ME cited by coroner as ‘likely cause’ of teenager’s death | Uttoxeter Advertiser | 4 April 2012

April 7, 2012


From the Uttoxeter Advertiser, 4 April 2012 (story by Katie Bowler).

A TEENAGER who battled with a complex health condition for almost her whole life has died suddenly aged 18, an inquest has heard.

Victoria Webster, of Martins Lane, Hanbury, suffered with a condition called Myalgic Encephalopathy (ME) since she was a year old, although she was only officially diagnosed with the condition in 2008, aged 14.

An inquest, held at Burton Town Hall last week, heard how over the years Victoria and her family faced significant problems with the authorities and agencies because of the difficulties of diagnosing ME and a misunderstanding of the condition.

Victoria had a very severe form of ME which made her hypersensitive to light and noise, to the point where she was bedbound and had to have her bedroom completely blacked out and the windows sound-proofed. She also suffered with dietary intolerances and had trouble controlling her body temperature.

Her body would often feel extremely painful to the extent she couldn’t be touched or brush her hair.

In September, Victoria, who missed the vast majority of her school life because of the condition, had a cordial drink which led her to have a severe reaction and her whole body swelled up. It took sometime for her to recover from the reaction, however, she appeared to be making good progress.

Her mother, Kay Webster, who described Victoria as ‘bright and intelligent’, told the hearing: “The night before her death I stayed in her room to keep a check on her because she was having severe pain in her back and eyes, but in the early hours of the morning on September 22, she started developing breathing difficulties so I called for an ambulance.” On arrival, medics found Victoria suffering cardiac arrest and she was pronounced dead shortly after at 5.16am.

Victoria’s death was said to have come as a ‘massive shock’ to the whole family.

Mrs Webster added: “The day before she seemed as well as she could be. We had no idea this was going to happen. She’d had a setback with the cordial drink a while before, but she was recovering and we thought she was doing better than she had been for some time. Her death was a massive shock.” Police were called to investigate the circumstances of the death and it was concluded that there were no suspicious circumstances.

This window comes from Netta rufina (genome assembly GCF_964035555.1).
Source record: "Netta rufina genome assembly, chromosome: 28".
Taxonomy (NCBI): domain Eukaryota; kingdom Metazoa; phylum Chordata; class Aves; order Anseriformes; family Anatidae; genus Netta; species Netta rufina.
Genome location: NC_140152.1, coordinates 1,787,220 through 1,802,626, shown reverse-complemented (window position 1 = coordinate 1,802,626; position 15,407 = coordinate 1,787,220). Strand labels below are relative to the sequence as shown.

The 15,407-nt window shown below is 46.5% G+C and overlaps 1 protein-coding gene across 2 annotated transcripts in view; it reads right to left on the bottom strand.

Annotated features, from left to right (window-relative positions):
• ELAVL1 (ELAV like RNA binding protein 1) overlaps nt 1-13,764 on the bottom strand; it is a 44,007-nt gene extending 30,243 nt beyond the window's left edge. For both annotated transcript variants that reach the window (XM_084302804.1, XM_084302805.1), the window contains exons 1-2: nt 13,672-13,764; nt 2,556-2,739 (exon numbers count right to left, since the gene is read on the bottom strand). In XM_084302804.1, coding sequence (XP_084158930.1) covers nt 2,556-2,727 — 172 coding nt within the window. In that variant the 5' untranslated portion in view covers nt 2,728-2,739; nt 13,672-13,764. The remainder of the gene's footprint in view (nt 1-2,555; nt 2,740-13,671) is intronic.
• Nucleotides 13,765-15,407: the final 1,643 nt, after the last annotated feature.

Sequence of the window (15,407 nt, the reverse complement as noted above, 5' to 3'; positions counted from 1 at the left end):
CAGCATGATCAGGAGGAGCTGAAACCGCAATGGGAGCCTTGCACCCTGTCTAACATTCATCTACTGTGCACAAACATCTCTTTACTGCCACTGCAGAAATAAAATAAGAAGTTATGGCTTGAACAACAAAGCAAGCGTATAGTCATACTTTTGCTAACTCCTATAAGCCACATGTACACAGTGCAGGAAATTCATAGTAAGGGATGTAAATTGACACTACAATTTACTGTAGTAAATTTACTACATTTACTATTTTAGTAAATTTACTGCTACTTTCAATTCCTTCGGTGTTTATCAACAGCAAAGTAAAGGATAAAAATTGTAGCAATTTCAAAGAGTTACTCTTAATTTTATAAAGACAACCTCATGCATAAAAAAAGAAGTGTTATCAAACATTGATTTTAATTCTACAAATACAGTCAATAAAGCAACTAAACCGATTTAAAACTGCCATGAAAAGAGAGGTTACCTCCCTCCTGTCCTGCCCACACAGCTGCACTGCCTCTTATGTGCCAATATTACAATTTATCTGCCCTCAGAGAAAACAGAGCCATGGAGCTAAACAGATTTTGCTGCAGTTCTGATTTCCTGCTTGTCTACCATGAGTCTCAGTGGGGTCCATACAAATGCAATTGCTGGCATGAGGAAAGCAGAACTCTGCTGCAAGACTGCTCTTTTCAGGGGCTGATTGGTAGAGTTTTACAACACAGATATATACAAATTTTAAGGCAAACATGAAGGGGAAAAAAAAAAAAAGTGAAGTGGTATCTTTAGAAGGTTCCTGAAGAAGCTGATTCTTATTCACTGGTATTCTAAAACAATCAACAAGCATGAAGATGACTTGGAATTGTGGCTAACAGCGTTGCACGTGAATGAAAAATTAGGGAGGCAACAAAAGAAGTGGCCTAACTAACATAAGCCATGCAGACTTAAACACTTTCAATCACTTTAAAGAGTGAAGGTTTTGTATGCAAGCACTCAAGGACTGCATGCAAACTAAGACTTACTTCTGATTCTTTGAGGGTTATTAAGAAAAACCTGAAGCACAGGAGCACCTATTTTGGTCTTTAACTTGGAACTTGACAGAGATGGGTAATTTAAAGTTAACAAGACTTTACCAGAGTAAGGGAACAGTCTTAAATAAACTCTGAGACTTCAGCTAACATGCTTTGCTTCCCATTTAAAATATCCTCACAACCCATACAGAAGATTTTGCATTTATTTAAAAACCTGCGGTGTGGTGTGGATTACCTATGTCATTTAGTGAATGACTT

South Staffordshire Coroner Andrew Haigh offered his sincere sympathies to the Webster family when recording his verdict of a natural death with complications of ME.

He said: “Although we can’t be clear on what the exact complications of ME were at the time of her death, it is very apparent that this was the likely cause.

“She suffered with ME her whole life and the effect was subject to significant variation. This is a very tragic case and I offer my deepest condolences to the family.”

Mary-Jane Willows, of the Association of Young People with ME, supported the family throughout Victoria’s condition.

In a statement released after the inquest, she said: “The death of any young person is tragic and our thoughts are with Victoria’s parents at this very difficult time.

“An unexplained death is even more difficult to deal with and, although Victoria had ME, this was totally unexpected and a shock to her parents and many friends.”

4 thoughts on “ME cited by coroner as ‘likely cause’ of teenager’s death | Uttoxeter Advertiser | 4 April 2012”

  1. “South Staffordshire Coroner Andrew Haigh offered his sincere sympathies to the Webster family when recording his verdict of a natural death with complications of ME.
    “Although we can’t be clear on what the exact complications of ME were at the time of her death, it is very apparent that this was the likely cause.”

    How is that an adequate response? What is really recorded on her death certificate. There is no way in a million years the poor girl died of a natural death.

  2. Invisible Woman

    It is absolutely disgusting that while we live in one of the richest countries in the world, we allow people to suffer and die like this.

    It is an outrage – any other child/young person or even adult suffering from an illness like this is considered to be brave and is admired for their courage. A young M.E./C.F.S. patient will not only have no hope of a medical treatment but will have to face ridicule, bullying from professionals and judgement by ignorant (though often otherwise well educated) people.

    Sadly, Victoria is now gone and she and her family have suffered. We can only hope that as coroners start to use the term M.E. on death certificates it will make health and other professional stop and think about the possible consequences of their own behaviour and attitudes.

    1. They could of course have performed a full and comprehensive autopsy to find out how the ME killed her. They could do that with all ME “natural” deaths.

      1. Yes JoT, performing a comprehensive autopsy in such cases (including a full characterisation of the pathogens present in the body) is the only way that some good can come out of this kind of tragedy.
        Does anyone know what, if anything, was done in this regard?
        If no autopsy was done, then surely a yawning gap remains in the knowledge about exactly how this girl died.

        There are non so blind as those who do not want to see.

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